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Internet vigilantism refers to the broad phenomenon of internet users acting outside of criminal justice system to carry out vigilante missions through the Internet and/or the means of online applications. In some cases they can go to extremely drastic and/or unnecessary lengths in order to reach what they believe is justice toward the person who offended them. Internet Vigilantism is often linked with the group Anonymous.
One of the earliest cases takes place in Korea in 2005. A woman refused to clean up after her dog had pooped in a subway cabin, was photographed and soon spread among Korean forums and blogs. Within hours, her photos spread, parodies arose, and she was nicknamed “Dog Poo Girl”. After days, her personal info was leaked online, she left her university, and threatened to commit suicide if the harasses didn’t cease.
The Toronto Sun reported the arrest of Chris Forcand in 2007. Members of Anonymous had been researching Forcand and had posted online several chatlogs. They pretended to be under aged girls, most notably a supposed 13 year old named Jessica. His life was ruined. The conversations were forwarded to the members of his church. Many people were angry with what he had done and soon the events drew the attention of the Toronto Police Department who, after an undercover investigation, arrested him on December 5, 2007. He was arrested on two counts of luring a child under the age of 14, attempt to invite sexual touching, attempt exposure, possessing a dangerous weapon and carrying a concealed weapon.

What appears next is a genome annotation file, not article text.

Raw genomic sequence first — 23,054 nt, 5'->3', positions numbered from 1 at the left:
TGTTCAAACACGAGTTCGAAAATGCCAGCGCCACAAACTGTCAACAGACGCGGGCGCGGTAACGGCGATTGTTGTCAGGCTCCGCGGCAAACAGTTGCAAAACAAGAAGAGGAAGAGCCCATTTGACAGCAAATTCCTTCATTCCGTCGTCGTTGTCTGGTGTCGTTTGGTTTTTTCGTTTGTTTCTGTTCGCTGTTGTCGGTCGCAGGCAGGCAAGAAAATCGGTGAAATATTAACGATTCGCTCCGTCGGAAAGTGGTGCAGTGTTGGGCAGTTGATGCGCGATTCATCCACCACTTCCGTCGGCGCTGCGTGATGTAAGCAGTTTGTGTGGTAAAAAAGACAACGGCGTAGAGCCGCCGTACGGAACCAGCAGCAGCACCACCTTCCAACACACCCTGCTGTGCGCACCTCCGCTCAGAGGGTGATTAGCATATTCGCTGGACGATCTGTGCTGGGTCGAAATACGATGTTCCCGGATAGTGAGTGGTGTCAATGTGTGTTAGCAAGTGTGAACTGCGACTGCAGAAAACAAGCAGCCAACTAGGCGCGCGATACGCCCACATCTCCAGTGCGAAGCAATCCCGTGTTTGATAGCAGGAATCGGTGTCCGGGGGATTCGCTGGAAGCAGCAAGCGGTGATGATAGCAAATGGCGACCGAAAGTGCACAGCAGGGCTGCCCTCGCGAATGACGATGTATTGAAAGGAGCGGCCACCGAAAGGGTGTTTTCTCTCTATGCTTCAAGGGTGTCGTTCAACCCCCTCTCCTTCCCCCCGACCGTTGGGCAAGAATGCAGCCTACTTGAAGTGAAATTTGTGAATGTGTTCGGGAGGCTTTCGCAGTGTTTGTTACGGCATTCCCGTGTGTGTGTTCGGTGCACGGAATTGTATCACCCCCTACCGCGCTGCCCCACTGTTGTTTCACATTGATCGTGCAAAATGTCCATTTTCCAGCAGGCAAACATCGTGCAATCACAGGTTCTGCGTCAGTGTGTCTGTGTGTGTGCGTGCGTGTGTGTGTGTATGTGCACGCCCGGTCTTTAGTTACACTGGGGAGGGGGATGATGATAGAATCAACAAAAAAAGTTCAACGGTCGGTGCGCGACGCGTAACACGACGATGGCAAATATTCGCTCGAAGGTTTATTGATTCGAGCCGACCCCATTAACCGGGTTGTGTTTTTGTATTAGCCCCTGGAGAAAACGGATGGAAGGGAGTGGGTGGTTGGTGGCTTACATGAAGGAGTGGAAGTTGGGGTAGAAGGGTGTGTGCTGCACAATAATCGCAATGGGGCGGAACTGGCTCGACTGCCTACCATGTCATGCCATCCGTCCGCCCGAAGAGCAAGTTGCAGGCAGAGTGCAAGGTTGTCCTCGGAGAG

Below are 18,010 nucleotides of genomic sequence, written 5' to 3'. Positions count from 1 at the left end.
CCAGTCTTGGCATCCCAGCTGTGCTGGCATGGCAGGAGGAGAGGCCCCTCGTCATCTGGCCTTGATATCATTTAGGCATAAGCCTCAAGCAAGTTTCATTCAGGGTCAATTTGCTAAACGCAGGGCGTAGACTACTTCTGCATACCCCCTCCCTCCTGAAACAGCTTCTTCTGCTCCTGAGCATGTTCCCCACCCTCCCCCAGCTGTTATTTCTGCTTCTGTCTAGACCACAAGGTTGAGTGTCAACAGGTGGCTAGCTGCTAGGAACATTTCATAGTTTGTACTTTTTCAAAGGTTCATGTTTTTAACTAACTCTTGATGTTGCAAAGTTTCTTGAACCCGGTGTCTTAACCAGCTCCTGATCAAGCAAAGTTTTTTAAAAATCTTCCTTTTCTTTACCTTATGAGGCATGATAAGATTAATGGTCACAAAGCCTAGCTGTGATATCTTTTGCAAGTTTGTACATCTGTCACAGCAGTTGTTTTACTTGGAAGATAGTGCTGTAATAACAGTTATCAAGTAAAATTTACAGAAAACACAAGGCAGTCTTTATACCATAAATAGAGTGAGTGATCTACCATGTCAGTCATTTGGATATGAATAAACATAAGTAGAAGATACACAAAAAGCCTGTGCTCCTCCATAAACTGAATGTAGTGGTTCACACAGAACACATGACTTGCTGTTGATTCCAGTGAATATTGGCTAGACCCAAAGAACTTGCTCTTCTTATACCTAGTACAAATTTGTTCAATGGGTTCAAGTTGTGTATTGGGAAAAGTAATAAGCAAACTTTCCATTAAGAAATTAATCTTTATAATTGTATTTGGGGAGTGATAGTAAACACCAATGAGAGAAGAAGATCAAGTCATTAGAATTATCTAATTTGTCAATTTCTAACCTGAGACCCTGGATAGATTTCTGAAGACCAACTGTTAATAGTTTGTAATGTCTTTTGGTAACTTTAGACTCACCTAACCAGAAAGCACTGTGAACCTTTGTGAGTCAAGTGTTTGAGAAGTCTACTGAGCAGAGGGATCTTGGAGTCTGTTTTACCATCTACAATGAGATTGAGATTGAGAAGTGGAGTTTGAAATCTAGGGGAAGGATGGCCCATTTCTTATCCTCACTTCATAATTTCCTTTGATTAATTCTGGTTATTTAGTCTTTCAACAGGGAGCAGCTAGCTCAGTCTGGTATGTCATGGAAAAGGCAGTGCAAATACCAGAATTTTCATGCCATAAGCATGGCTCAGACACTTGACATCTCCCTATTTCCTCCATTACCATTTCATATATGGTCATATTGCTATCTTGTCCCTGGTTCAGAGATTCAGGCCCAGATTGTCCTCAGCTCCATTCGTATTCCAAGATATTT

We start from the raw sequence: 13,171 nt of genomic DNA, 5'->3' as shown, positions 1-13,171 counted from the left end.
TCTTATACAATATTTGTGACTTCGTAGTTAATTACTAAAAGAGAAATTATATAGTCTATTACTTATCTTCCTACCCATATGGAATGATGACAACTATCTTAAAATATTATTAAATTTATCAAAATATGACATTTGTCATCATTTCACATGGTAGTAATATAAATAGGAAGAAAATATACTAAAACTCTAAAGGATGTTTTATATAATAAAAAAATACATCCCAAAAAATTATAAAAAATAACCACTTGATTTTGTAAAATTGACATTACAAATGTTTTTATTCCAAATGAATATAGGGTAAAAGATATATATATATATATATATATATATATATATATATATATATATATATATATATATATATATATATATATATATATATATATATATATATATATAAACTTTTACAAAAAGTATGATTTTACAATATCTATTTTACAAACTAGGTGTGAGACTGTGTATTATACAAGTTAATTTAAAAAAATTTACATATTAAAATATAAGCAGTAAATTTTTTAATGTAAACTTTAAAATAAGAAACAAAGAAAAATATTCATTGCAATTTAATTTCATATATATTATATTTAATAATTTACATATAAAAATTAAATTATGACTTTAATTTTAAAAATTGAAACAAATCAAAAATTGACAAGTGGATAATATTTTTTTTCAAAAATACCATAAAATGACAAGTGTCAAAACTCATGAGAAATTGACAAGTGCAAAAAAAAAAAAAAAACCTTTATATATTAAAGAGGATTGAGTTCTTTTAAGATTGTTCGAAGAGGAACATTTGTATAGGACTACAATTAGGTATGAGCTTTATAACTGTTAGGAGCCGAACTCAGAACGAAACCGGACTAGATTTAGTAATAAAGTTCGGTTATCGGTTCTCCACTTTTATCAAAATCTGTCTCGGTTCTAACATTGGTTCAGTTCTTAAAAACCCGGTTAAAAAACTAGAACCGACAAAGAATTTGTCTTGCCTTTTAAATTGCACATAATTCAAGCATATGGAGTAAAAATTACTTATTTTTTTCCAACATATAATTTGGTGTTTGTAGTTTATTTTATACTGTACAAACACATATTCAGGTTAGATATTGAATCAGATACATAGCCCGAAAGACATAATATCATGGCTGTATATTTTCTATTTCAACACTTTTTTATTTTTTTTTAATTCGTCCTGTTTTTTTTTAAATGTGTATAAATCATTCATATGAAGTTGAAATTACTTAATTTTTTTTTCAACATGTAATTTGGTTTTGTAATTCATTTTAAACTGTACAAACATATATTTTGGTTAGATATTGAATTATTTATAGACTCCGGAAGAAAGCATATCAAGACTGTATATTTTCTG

This is not the only case of internet vigilantism by Anonymous. A 14 year old boy posted a video of himself abusing a cat on YouTube, and he attracted the attention of many willing to go to many lengths to see justice. This time however it was not just Anonymous. People tracked him down through his MySpace and Facebook accounts. An entire website was created by Anonymous for the purpose of tracking the teen down, including his picture, links to the videos he made, the names of his parents, their addresses, phone number (including work addresses and numbers) and the website of his father’s business, now suspiciously missing from the Internet. The police were soon involved, resulting in the abused cat being removed from the home and the boy and his brother were charged by the local authorities.
Human Flesh Search Engine
The webizens of China is famous for their power and speed of their human flesh search engine. Numerous cases were documented here. [currently working on that page, will expand later]
Read more: 8 Awesome Cases of Internet Vigilantism | Cracked.com http://www.cracked.com/article_17170_8-awesome-cases-internet-vigilantism_p2.html#ixzz1RZFPycz6
“Chris Forcand and had posted online several chatlogs. This drew the atention of the Toronto Police Department who, after an undercover investigation, arrested him on December 5, 2007. He was arrested on two counts of luring a child under the age of 14, attempt to invite sexual touching, attempt exposure, possessing a dangerous weapon and carrying a concealed weapon.
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